Integrating therapies for surgical adult soft tissue sarcoma patients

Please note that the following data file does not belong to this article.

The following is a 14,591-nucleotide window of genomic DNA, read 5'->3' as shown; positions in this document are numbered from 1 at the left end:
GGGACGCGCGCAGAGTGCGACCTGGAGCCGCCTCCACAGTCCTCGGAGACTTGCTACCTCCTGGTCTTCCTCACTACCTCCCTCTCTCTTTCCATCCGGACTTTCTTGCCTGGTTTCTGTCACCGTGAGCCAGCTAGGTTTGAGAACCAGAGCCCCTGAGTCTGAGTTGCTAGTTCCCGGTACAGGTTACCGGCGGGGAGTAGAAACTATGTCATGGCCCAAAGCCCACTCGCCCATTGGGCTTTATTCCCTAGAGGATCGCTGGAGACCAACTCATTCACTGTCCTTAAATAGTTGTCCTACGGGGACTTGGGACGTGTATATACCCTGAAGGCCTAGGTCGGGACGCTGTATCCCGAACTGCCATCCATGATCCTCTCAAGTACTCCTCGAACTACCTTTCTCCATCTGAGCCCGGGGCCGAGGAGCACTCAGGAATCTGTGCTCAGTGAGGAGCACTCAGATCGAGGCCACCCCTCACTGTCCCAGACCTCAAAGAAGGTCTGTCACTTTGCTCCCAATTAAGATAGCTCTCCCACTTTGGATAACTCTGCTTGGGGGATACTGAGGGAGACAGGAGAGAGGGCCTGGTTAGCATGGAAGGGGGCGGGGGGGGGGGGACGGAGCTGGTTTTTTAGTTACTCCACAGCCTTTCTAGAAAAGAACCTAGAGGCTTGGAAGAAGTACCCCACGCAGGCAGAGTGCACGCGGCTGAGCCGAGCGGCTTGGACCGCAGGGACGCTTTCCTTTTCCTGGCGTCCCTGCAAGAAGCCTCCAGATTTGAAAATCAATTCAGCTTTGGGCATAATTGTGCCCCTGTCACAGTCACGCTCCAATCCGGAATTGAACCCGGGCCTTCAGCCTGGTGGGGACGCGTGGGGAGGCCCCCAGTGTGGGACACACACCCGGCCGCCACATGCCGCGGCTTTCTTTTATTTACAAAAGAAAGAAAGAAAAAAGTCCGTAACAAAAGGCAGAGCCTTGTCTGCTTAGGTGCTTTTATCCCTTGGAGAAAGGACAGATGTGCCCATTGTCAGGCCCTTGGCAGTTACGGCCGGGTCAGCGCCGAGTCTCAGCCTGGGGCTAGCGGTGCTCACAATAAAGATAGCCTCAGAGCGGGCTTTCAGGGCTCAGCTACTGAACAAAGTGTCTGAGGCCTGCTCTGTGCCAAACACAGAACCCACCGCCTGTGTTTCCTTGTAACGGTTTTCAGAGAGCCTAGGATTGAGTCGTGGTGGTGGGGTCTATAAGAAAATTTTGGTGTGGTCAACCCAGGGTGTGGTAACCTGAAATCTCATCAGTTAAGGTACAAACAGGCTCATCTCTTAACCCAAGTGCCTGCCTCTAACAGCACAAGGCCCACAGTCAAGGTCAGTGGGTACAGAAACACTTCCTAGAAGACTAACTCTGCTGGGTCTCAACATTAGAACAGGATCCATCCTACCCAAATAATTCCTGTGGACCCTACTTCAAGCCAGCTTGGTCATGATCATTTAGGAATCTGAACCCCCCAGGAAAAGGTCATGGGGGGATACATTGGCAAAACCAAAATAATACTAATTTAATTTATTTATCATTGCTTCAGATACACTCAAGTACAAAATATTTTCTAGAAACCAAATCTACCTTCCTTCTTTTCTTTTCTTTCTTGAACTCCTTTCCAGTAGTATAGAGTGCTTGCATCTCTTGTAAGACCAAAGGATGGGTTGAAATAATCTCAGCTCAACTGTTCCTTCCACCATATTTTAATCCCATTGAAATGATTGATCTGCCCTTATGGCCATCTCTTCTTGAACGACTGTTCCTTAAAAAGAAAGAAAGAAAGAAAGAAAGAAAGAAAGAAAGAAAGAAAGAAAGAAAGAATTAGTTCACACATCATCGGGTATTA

Sarcomas are an uncommon group of over 50 different individual histological malignancies arising from mesenchymal (non-epithelial or connective) tissues. Overall, they constitute 1% of human malignancies with an annual incidence rate of fewer than 5 patients per million. Sarcoma may arise from any mesenchymal cell lineages including fat, muscle, or other connective tissues. Due to the rarity of these groups of malignancies, many subtypes were, and still today, are managed as a single entity. This review focused on soft tissue sarcomas with an emphasis on how to integrate therapies for patients with this rare disorder. The role for surgical resection in cure and palliation as well as the relative benefits of adjuvant therapies such as chemotherapy and radiation therapy are discussed.